The pandemic conditions under which we are working mean we must revise our plans for the first year of our research. While we are very sorry not to be starting immediately in communities, it does create an opportunity. It gives us a chance to complete research projects on topics that have already been raised at the community level and that will provide a useful foundation for the real work to come.
The following list of foundational research projects is based on the many common questions raised by First Nations citizens and leaders in work that Satsan and his colleagues at the Centre for First Nations Governance (CFNG) have done at the community level over many years. They were also consistent themes during the two think tanks we held with participating communities in 2017 and 2019 in preparation for launching this project.
We want to make our work constantly and consistently accessible to those people who might use it. Our goal is to produce a variety of products on these topics including video presentations and interviews, fact sheets or briefing notes, as well as academic publications. Everything will be posted to the website and freely available, although we ask that you please credit the project if you do use the materials.
This plan is a living document and will be updated as projects evolve.
Foundational Research to be done in 2020 and 2021:
Synthesis of basic research on the impact of the Indian Act in communities
“Seeing the bars of the jail around us”.
Canada’s federal law, the Indian Act, has been the main way the lives of First Nations peoples have been minutely managed for more than 150 years. It is so embedded in policy and practice both within the federal bureaucracy and at the Chief, Council and band administration level, that most no longer see how it continues on a daily basis to constrain and complicate the ability of First Nations to be self-determining.
The Centre for First Nations Governance (CFNG) and separately, several researchers associated with the Rebuilding First Nations Governance project, have published a great deal of research on the impact of the Indian Act. There is also a huge academic literature on the history of Indian Act and a smaller literature on its modern workings. The purpose of this synthesis project is to select the most applicable insights from this large body of work related to the goals of RFNG.
A possible starting point for the analysis is the insight that the Indian Act is a tool to organize First Nation leaders and administrators to do the state’s work. This is done principally through policies which determine the limits for what can be done and how things can be done. These policies are not ‘Big-P’ policies, like ‘assimilation’ or ‘reconciliation’. They are small-p policies: administrative rules, regulations, conventions and practices. These are numerous and almost invisible, though they must be obeyed. For many First Nations the first steps are to make these visible, and to clarify the roles and responsibilities of chief and council so that they can find ways to use less time servicing small-p policies and devote more time to their priorities.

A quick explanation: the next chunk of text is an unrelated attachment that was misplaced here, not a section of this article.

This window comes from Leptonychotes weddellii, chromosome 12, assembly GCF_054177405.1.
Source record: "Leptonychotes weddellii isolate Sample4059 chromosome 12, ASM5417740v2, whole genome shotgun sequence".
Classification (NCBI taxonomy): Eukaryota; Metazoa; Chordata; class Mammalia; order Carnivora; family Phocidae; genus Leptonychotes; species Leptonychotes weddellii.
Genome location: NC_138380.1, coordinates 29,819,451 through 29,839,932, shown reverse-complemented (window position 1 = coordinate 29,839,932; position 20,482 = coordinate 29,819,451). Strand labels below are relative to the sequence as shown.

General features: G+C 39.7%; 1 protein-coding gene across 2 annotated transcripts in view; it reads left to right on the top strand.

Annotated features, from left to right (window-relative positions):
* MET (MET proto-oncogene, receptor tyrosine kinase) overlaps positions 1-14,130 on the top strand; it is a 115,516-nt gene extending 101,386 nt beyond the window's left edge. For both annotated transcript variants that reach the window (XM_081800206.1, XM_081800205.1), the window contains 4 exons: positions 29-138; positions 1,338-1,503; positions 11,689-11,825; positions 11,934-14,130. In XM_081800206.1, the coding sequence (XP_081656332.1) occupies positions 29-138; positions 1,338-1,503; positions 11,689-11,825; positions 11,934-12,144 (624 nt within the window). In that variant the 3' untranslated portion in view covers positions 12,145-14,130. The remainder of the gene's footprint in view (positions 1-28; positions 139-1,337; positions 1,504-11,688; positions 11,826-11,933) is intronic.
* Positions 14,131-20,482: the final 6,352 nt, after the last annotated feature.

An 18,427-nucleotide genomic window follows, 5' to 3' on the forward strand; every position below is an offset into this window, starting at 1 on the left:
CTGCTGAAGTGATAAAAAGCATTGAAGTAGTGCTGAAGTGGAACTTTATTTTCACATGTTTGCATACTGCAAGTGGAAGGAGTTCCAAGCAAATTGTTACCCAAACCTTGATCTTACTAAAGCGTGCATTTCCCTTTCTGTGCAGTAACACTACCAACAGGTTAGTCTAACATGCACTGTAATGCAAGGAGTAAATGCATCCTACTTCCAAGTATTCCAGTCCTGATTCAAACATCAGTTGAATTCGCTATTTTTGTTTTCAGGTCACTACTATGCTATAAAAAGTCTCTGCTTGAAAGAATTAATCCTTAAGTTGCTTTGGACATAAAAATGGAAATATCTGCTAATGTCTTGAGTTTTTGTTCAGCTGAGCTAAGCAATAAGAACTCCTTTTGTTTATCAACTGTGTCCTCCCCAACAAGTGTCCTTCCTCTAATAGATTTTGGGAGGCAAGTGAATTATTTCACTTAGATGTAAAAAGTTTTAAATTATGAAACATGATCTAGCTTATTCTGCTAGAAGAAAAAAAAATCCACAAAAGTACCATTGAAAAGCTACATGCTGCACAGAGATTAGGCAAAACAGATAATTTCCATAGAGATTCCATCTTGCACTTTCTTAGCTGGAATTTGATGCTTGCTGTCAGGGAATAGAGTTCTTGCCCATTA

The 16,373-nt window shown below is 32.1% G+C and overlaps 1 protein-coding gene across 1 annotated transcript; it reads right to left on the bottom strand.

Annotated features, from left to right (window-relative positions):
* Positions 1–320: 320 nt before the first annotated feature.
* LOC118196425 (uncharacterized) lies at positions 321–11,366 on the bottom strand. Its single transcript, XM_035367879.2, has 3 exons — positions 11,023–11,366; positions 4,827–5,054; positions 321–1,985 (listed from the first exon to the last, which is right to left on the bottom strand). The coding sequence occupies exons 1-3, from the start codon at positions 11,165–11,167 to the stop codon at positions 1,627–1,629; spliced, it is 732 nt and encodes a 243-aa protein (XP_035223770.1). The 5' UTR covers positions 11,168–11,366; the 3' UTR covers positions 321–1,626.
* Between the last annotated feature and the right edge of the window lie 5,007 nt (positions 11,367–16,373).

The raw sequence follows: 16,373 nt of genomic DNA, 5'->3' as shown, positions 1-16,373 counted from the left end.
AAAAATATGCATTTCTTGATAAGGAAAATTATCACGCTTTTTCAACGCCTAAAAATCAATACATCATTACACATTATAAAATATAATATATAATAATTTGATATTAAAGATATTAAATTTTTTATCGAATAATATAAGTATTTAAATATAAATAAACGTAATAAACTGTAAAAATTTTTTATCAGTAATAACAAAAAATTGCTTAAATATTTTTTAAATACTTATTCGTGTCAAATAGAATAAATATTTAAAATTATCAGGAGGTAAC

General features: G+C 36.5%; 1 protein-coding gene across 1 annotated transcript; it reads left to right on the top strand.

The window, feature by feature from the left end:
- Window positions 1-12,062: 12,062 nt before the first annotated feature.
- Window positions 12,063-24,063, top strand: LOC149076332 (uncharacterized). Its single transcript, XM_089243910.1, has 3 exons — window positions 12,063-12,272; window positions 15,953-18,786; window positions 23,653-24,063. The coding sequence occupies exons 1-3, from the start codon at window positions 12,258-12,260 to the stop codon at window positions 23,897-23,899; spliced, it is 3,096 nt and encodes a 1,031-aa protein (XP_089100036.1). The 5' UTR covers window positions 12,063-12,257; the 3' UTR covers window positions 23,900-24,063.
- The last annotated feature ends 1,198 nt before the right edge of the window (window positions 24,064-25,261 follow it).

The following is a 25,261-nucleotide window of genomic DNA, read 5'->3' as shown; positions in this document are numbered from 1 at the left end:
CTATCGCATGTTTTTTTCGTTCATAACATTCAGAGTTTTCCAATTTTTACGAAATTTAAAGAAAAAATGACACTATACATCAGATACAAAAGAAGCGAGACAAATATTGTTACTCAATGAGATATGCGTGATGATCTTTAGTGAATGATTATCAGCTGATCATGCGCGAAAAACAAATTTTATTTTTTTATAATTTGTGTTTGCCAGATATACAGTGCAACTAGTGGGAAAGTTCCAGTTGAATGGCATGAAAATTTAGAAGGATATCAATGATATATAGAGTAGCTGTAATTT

Steps away from the Indian Act
This study will describe pathways that have been and are being taken by First Nations who are working to contain the Act’s impact on their governance, and ultimately to remove themselves from it. As the work by more and more First Nation partners in RFNG proceeds, the study will be updated and revised in light of their experience. As an initial document, it will have two purposes: (1) to share knowledge about how the developmental work is proceeding with First Nation partners and others and (2) to provide a benchmark, a record of current understanding against which the RFNG project’s success can be measured.
Systems Mapping the Indian Act
Systems mapping is a visual method of representing a complex set of relationships in a way that reveals patterns of behavior and leverage points for change. The systems mapping project for Rebuilding First Nations Governance grew out of the realization that even though there is a general understanding that many of the challenges facing Indigenous nations across Canada are interrelated, they have rarely been dealt with in any kind of systemic manner. Instead, they are generally approached in a piece-meal, issue-by-issue, or Nation-by-Nation way by external government agencies.
A systems map of the Indian Act can help people visualize the systemic impacts of the Indian Act that impede progress towards self-governance – from loss of language, ceremonies, and territories, to inequities in health care, education, and justice systems. The project goal is two-fold: 1) to generate a systems map of the Indian Act to illustrate all of the ways this piece of legislation impacts Indigenous peoples in this country; and, 2) to generate conceptual models of systems dynamics created by the Indian Act, to demonstrate systemic traps that are responsible for the everyday challenges facing First Nations and help reveal strategies for systemic change towards self-governance and autonomy.
Webs of Accountability